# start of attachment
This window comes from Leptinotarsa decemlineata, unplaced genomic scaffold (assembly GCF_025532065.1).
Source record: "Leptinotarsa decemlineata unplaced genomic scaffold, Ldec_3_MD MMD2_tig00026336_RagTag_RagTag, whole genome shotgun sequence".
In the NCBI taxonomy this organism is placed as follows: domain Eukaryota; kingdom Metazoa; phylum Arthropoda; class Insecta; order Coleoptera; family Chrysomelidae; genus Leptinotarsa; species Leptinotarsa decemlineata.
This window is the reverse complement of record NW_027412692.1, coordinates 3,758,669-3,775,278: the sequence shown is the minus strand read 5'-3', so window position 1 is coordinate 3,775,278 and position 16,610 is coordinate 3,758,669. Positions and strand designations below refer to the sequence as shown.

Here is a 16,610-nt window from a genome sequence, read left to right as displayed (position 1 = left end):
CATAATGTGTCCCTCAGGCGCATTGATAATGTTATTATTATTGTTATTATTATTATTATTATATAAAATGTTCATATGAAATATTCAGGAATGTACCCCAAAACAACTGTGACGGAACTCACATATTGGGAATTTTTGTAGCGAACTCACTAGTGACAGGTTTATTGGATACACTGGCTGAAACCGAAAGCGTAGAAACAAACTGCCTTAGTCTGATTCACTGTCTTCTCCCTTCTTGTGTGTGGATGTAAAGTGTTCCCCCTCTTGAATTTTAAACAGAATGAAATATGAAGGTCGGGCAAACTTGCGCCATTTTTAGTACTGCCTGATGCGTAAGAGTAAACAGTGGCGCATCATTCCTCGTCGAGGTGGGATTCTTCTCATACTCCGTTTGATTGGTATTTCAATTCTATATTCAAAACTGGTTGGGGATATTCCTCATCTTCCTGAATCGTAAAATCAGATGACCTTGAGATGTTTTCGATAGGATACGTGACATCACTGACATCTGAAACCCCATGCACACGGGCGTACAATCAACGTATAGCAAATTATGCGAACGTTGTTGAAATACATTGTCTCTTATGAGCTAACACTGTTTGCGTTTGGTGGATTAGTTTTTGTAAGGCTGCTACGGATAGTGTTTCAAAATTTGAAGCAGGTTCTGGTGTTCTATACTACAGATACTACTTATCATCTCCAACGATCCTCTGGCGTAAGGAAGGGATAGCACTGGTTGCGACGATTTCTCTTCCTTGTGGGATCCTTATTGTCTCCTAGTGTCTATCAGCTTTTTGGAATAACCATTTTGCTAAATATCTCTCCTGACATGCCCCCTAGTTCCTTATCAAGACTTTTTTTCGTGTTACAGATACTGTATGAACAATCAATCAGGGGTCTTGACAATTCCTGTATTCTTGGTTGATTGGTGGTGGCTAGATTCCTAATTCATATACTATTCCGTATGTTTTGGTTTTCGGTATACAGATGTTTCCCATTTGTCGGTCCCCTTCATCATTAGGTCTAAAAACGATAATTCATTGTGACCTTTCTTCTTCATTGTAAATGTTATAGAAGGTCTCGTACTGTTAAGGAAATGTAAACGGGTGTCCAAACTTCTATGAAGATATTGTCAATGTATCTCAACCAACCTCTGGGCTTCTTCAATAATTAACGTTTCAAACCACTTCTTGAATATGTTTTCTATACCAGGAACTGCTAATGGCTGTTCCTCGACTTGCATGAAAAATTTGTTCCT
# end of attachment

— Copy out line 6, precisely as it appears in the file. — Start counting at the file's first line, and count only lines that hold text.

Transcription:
CATAATGTGTCCCTCAGGCGCATTGATAATGTTATTATTATTGTTATTATTATTATTATTATATAAAATGTTCATATGAAATATTCAGGAATGTACCCCAAAACAACTGTGACGGAACTCACATATTGGGAATTTTTGTAGCGAACTCACTAGTGACAGGTTTATTGGATACACTGGCTGAAACCGAAAGCGTAGAAACAAACTGCCTTAGTCTGATTCACTGTCTTCTCCCTTCTTGTGTGTGGATGTAAAGTGTTCCCCCTCTTGAATTTTAAACAGAATGAAATATGAAGGTCGGGCAAACTTGCGCCATTTTTAGTACTGCCTGATGCGTAAGAGTAAACAGTGGCGCATCATTCCTCGTCGAGGTGGGATTCTTCTCATACTCCGTTTGATTGGTATTTCAATTCTATATTCAAAACTGGTTGGGGATATTCCTCATCTTCCTGAATCGTAAAATCAGATGACCTTGAGATGTTTTCGATAGGATACGTGACATCACTGACATCTGAAACCCCATGCACACGGGCGTACAATCAACGTATAGCAAATTATGCGAACGTTGTTGAAATACATTGTCTCTTATGAGCTAACACTGTTTGCGTTTGGTGGATTAGTTTTTGTAAGGCTGCTACGGATAGTGTTTCAAAATTTGAAGCAGGTTCTGGTGTTCTATACTACAGATACTACTTATCATCTCCAACGATCCTCTGGCGTAAGGAAGGGATAGCACTGGTTGCGACGATTTCTCTTCCTTGTGGGATCCTTATTGTCTCCTAGTGTCTATCAGCTTTTTGGAATAACCATTTTGCTAAATATCTCTCCTGACATGCCCCCTAGTTCCTTATCAAGACTTTTTTTCGTGTTACAGATACTGTATGAACAATCAATCAGGGGTCTTGACAATTCCTGTATTCTTGGTTGATTGGTGGTGGCTAGATTCCTAATTCATATACTATTCCGTATGTTTTGGTTTTCGGTATACAGATGTTTCCCATTTGTCGGTCCCCTTCATCATTAGGTCTAAAAACGATAATTCATTGTGACCTTTCTTCTTCATTGTAAATGTTATAGAAGGTCTCGTACTGTTAAGGAAATGTAAACGGGTGTCCAAACTTCTATGAAGATATTGTCAATGTATCTCAACCAACCTCTGGGCTTCTTCAATAATTAACGTTTCAAACCACTTCTTGAATATGTTTTCTATACCAGGAACTGCTAATGGCTGTTCCTCGACTTGCATGAAAAATTTGTTCCT